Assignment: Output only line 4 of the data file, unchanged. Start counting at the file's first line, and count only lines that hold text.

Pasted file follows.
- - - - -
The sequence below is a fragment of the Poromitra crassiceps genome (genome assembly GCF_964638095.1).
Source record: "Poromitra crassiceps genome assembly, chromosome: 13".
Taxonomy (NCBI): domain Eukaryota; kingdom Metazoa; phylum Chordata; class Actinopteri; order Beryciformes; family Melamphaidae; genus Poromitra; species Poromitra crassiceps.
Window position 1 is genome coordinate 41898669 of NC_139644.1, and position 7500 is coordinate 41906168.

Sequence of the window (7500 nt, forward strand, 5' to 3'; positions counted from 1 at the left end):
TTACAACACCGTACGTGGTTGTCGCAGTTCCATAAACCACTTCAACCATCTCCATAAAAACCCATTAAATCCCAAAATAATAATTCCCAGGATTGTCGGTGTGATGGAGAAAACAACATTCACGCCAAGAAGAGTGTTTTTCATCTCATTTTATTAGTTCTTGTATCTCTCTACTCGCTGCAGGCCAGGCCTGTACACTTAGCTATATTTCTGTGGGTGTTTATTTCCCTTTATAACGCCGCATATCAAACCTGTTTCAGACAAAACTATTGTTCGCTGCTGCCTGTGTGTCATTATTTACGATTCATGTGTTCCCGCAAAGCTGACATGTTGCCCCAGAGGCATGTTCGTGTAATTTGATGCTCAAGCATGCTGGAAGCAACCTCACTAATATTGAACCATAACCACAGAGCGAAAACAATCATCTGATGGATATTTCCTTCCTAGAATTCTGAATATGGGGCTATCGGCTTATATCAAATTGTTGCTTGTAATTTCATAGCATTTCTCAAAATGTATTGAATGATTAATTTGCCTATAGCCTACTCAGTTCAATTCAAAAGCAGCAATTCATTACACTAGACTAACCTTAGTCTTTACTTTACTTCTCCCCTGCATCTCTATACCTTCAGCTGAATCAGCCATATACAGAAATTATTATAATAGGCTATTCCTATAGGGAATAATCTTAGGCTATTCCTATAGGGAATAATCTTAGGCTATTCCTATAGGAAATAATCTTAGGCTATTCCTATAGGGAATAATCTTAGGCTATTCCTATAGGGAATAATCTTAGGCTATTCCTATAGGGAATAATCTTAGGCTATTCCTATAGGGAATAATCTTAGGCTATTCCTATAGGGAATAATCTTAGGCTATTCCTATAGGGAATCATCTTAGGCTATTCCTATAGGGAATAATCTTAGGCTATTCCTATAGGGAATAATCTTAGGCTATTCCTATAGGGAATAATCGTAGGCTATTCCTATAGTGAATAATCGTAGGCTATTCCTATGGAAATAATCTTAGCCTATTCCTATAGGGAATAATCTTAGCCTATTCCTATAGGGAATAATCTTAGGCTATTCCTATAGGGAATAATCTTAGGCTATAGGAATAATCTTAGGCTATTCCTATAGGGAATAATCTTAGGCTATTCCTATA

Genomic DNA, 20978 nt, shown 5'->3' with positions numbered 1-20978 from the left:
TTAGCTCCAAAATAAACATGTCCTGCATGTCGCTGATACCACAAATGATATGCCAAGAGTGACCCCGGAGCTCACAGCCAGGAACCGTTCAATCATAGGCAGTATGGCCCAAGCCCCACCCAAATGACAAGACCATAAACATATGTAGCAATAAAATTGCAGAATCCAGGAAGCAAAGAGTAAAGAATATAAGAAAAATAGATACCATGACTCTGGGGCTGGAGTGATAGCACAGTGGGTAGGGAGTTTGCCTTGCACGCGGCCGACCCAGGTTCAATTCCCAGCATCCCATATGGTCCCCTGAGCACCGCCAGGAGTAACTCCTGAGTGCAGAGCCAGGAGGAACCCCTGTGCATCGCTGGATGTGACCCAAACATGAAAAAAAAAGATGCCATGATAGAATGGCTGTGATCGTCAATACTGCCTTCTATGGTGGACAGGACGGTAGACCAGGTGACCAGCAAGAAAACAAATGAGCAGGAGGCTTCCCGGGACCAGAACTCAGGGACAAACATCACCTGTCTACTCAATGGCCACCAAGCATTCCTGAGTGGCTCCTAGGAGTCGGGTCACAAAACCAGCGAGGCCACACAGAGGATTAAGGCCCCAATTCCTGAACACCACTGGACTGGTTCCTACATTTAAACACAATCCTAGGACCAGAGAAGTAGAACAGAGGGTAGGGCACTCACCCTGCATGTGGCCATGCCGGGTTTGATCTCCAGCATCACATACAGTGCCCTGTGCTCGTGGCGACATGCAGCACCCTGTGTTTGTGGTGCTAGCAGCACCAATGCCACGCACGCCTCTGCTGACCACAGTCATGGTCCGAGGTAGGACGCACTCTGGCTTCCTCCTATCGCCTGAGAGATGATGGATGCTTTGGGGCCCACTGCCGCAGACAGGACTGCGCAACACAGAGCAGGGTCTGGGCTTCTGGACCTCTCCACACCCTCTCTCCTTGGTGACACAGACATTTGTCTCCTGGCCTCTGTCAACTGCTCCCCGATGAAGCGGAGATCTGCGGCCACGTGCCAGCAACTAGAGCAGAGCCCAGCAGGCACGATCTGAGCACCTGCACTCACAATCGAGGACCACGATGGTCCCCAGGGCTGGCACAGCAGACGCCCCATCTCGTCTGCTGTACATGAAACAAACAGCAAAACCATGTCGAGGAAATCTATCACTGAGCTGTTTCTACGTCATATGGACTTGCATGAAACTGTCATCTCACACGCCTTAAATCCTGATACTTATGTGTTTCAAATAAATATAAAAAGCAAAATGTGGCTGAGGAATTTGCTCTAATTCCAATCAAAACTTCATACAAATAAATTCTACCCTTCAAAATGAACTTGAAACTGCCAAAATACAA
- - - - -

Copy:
Window position 1 is genome coordinate 41898669 of NC_139644.1, and position 7500 is coordinate 41906168.